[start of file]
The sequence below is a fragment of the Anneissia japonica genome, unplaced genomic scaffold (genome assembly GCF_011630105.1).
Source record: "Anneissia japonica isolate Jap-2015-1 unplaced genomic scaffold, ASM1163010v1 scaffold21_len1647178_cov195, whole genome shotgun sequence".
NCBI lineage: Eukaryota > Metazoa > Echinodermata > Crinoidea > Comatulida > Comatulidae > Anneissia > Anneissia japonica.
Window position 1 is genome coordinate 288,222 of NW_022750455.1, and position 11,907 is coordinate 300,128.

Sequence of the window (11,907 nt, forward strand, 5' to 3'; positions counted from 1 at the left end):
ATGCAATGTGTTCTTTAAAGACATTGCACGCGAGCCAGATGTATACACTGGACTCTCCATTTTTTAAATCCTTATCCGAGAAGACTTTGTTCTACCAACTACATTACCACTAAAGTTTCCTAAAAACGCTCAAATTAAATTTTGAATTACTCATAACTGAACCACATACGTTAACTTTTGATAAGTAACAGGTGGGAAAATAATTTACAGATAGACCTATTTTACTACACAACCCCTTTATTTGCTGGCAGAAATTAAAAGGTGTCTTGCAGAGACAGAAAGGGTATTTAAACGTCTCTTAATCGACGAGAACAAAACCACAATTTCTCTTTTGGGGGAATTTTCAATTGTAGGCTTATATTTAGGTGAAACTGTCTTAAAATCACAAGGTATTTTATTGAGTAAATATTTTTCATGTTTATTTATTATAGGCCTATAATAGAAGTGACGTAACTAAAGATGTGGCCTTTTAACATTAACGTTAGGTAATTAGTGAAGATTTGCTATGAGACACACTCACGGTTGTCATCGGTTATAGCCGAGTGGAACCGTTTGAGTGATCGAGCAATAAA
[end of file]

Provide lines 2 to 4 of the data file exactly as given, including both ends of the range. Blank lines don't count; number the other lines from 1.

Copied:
Source record: "Anneissia japonica isolate Jap-2015-1 unplaced genomic scaffold, ASM1163010v1 scaffold21_len1647178_cov195, whole genome shotgun sequence".
NCBI lineage: Eukaryota > Metazoa > Echinodermata > Crinoidea > Comatulida > Comatulidae > Anneissia > Anneissia japonica.
Window position 1 is genome coordinate 288,222 of NW_022750455.1, and position 11,907 is coordinate 300,128.